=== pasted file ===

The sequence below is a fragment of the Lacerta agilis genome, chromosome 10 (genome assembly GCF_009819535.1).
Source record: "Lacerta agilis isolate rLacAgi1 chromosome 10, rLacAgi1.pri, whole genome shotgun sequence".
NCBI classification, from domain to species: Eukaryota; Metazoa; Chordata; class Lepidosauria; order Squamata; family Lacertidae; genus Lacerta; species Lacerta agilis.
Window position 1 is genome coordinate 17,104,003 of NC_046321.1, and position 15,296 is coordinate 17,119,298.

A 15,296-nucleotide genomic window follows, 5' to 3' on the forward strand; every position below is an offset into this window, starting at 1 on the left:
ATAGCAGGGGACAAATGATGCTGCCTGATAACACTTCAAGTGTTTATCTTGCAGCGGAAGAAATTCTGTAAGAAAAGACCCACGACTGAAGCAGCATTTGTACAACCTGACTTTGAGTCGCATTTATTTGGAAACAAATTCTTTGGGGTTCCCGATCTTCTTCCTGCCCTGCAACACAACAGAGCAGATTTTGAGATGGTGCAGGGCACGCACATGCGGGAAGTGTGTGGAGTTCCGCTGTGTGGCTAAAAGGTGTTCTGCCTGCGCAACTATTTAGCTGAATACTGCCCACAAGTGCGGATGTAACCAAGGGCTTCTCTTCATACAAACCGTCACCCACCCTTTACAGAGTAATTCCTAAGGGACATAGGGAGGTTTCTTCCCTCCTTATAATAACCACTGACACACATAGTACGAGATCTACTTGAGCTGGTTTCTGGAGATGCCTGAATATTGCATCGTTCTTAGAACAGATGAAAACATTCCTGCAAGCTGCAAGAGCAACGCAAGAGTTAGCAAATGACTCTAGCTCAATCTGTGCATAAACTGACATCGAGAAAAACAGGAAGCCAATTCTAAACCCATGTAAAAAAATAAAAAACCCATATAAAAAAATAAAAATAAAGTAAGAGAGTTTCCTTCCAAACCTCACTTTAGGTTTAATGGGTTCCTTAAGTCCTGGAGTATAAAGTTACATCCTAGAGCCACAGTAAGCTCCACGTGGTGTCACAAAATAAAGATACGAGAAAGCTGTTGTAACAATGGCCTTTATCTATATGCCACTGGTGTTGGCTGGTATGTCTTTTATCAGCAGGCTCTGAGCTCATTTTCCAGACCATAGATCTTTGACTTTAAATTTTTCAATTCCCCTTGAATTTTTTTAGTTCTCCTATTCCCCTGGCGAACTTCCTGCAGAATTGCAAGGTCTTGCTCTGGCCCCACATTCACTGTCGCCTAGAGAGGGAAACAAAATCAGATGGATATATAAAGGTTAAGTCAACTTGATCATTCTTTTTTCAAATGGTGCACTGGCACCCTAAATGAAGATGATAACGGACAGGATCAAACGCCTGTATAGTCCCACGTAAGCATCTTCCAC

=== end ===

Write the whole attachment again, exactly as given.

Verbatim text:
The sequence below is a fragment of the Lacerta agilis genome, chromosome 10 (genome assembly GCF_009819535.1).
Source record: "Lacerta agilis isolate rLacAgi1 chromosome 10, rLacAgi1.pri, whole genome shotgun sequence".
NCBI classification, from domain to species: Eukaryota; Metazoa; Chordata; class Lepidosauria; order Squamata; family Lacertidae; genus Lacerta; species Lacerta agilis.
Window position 1 is genome coordinate 17,104,003 of NC_046321.1, and position 15,296 is coordinate 17,119,298.

A 15,296-nucleotide genomic window follows, 5' to 3' on the forward strand; every position below is an offset into this window, starting at 1 on the left:
ATAGCAGGGGACAAATGATGCTGCCTGATAACACTTCAAGTGTTTATCTTGCAGCGGAAGAAATTCTGTAAGAAAAGACCCACGACTGAAGCAGCATTTGTACAACCTGACTTTGAGTCGCATTTATTTGGAAACAAATTCTTTGGGGTTCCCGATCTTCTTCCTGCCCTGCAACACAACAGAGCAGATTTTGAGATGGTGCAGGGCACGCACATGCGGGAAGTGTGTGGAGTTCCGCTGTGTGGCTAAAAGGTGTTCTGCCTGCGCAACTATTTAGCTGAATACTGCCCACAAGTGCGGATGTAACCAAGGGCTTCTCTTCATACAAACCGTCACCCACCCTTTACAGAGTAATTCCTAAGGGACATAGGGAGGTTTCTTCCCTCCTTATAATAACCACTGACACACATAGTACGAGATCTACTTGAGCTGGTTTCTGGAGATGCCTGAATATTGCATCGTTCTTAGAACAGATGAAAACATTCCTGCAAGCTGCAAGAGCAACGCAAGAGTTAGCAAATGACTCTAGCTCAATCTGTGCATAAACTGACATCGAGAAAAACAGGAAGCCAATTCTAAACCCATGTAAAAAAATAAAAAACCCATATAAAAAAATAAAAATAAAGTAAGAGAGTTTCCTTCCAAACCTCACTTTAGGTTTAATGGGTTCCTTAAGTCCTGGAGTATAAAGTTACATCCTAGAGCCACAGTAAGCTCCACGTGGTGTCACAAAATAAAGATACGAGAAAGCTGTTGTAACAATGGCCTTTATCTATATGCCACTGGTGTTGGCTGGTATGTCTTTTATCAGCAGGCTCTGAGCTCATTTTCCAGACCATAGATCTTTGACTTTAAATTTTTCAATTCCCCTTGAATTTTTTTAGTTCTCCTATTCCCCTGGCGAACTTCCTGCAGAATTGCAAGGTCTTGCTCTGGCCCCACATTCACTGTCGCCTAGAGAGGGAAACAAAATCAGATGGATATATAAAGGTTAAGTCAACTTGATCATTCTTTTTTCAAATGGTGCACTGGCACCCTAAATGAAGATGATAACGGACAGGATCAAACGCCTGTATAGTCCCACGTAAGCATCTTCCAC